This week, Promotional Consultant Today is taking a close look at case studies. Case studies are an excellent way to express your value proposition. Today, PCT examines the buying cycle to determine the point at which case studies are most effective at influencing the potential buyer’s behavior.
In order to determine when to introduce a case study, you must first have a good understanding of your customer’s buying cycle. While every industry is different and buying cycle lengths are different, generally speaking, there are four phases of a buying cycle: awareness, consideration, evaluation and purchase.
Case studies can be effective in different phases of the buying cycle, depending on the goal of the case study and how it’s structured. A case study that emphasizes potential benefits and business results can be effective in phases one and two of the buying cycle where the potential customer is becoming aware of their pain points and your solutions. A customer success story that focuses on what differentiates you from your competitors by highlighting your great customer service would be more appropriate for potential customers who are in the evaluation phase of the sales cycle.
The buying phase you want to influence will also determine the way you distribute your case study. During the awareness phase, the potential customer will find your case study, either on your website, through search engines or perhaps through distribution, such as a tradeshow booth.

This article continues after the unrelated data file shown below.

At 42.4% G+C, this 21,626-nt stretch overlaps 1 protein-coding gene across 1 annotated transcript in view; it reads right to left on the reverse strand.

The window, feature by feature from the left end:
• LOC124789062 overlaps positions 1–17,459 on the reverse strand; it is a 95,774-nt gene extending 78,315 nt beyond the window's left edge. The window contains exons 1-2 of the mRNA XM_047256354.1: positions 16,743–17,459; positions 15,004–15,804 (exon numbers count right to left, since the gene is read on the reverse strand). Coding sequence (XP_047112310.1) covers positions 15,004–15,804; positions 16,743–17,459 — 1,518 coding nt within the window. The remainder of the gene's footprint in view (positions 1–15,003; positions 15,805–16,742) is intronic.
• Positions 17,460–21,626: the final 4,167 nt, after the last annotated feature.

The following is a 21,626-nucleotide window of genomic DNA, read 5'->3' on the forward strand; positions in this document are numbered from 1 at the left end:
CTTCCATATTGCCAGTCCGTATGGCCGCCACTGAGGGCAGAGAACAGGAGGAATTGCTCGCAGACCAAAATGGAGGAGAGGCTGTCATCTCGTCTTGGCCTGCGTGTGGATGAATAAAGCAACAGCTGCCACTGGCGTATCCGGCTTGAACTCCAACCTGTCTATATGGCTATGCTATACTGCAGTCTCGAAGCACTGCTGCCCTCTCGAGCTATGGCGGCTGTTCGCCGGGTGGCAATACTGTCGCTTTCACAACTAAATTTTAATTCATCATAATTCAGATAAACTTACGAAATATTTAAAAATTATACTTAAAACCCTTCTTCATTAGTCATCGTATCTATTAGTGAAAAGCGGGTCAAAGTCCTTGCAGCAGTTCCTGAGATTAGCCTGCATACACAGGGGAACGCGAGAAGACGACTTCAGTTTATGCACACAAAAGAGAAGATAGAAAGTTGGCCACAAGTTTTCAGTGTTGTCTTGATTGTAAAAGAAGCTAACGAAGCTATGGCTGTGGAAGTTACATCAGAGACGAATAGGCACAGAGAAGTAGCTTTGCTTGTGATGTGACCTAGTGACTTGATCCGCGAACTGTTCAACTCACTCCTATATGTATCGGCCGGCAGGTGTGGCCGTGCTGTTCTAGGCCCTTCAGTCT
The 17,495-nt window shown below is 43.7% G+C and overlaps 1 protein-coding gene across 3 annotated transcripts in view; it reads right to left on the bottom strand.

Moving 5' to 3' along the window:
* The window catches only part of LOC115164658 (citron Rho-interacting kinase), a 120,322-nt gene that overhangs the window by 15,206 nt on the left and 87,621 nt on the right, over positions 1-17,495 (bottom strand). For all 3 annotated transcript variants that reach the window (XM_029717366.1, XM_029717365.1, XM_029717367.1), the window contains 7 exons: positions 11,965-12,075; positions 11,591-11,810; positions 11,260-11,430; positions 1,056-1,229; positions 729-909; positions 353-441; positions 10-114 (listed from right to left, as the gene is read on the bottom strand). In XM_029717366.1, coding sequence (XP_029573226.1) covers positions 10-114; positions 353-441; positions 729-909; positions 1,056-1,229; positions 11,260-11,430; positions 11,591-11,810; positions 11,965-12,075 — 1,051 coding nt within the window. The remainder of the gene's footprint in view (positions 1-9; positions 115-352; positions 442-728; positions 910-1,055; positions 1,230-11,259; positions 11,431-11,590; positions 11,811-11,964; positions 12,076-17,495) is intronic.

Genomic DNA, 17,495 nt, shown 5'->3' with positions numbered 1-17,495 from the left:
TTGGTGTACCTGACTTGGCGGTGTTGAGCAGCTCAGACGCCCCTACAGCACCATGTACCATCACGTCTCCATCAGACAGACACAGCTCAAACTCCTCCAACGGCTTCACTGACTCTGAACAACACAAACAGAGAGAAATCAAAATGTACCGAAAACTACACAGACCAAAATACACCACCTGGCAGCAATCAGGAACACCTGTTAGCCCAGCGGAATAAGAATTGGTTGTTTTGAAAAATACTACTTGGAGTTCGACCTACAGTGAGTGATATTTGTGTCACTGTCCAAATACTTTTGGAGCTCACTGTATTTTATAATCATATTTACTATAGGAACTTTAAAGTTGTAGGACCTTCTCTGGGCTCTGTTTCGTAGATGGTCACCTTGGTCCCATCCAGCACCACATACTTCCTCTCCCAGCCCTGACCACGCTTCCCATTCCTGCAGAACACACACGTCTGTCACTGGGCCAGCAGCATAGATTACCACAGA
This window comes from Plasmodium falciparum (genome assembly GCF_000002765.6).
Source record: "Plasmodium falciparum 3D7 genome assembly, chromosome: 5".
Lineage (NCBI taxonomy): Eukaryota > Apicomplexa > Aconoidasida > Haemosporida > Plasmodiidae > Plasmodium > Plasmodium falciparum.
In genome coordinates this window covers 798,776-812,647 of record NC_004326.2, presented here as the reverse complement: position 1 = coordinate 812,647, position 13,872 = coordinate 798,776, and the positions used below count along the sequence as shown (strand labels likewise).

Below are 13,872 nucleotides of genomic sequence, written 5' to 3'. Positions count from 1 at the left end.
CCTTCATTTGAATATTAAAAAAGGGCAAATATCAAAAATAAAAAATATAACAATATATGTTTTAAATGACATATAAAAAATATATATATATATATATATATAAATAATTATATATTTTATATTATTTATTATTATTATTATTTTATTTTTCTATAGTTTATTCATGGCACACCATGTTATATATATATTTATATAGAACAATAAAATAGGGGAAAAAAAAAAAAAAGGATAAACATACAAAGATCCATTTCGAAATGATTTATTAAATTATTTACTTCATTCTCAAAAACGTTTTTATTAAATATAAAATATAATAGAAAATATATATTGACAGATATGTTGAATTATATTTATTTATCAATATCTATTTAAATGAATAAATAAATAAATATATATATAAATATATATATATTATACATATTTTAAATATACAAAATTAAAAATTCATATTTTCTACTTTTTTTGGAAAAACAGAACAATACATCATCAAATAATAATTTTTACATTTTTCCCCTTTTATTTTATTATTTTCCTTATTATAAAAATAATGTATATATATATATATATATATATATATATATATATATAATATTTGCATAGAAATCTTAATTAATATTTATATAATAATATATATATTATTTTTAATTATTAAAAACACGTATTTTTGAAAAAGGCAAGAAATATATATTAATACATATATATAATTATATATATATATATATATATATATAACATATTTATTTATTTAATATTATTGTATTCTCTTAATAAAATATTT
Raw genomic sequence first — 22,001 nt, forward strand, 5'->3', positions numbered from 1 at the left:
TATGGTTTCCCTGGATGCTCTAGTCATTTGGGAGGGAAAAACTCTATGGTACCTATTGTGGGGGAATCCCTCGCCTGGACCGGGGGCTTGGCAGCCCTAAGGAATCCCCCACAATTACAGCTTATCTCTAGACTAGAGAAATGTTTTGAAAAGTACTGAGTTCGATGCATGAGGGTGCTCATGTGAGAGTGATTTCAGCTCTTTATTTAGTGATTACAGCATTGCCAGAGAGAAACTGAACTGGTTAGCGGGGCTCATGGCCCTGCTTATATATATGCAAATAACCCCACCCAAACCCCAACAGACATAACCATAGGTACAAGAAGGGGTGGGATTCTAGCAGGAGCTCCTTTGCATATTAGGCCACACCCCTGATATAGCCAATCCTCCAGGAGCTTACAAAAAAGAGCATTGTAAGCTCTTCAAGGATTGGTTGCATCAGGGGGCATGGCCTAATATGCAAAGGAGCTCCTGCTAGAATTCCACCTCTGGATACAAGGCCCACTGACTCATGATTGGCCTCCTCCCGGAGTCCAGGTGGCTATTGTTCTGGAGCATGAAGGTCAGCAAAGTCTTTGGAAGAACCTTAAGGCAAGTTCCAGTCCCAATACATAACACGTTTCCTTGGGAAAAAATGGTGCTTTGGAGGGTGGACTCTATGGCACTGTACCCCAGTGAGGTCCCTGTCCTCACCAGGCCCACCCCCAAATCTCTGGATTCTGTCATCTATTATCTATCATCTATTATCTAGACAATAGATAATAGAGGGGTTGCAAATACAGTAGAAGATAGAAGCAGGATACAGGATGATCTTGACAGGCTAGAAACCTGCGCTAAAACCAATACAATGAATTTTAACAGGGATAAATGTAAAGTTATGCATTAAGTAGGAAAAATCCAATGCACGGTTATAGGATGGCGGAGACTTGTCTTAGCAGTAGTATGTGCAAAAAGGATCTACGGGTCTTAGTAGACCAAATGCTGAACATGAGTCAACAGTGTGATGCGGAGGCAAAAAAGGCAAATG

In the consideration phase, your potential customer might come across your case study landing page, either through an e-mail campaign that you send to leads, through social media links or other contacts. In general, these prospects have already had some level of interaction with your business, even if it was a one-time touch.
Case studies used in the evaluation phase are going to be more detailed, showing actual comparisons to competitors. At this point, the customer has had more contact with your organization. This could be a tool that a sales professional personally gives to the potential customer to help influence the final decision.
When determining the most effective ways to use case studies, realize that there are multiple ways to draft, promote and distribute this tool, depending on who you want to influence, and how and when you want to influence their decision.
Source: Cassandra Johnson is a tech-savvy marketing communications consultant and freelance writer. She reports on the latest trends in the promotional products industry, public relations, direct marketing, e-marketing and more. She supports clients in a variety of industries, including promotional products, hospitality, financial services, technology and healthcare.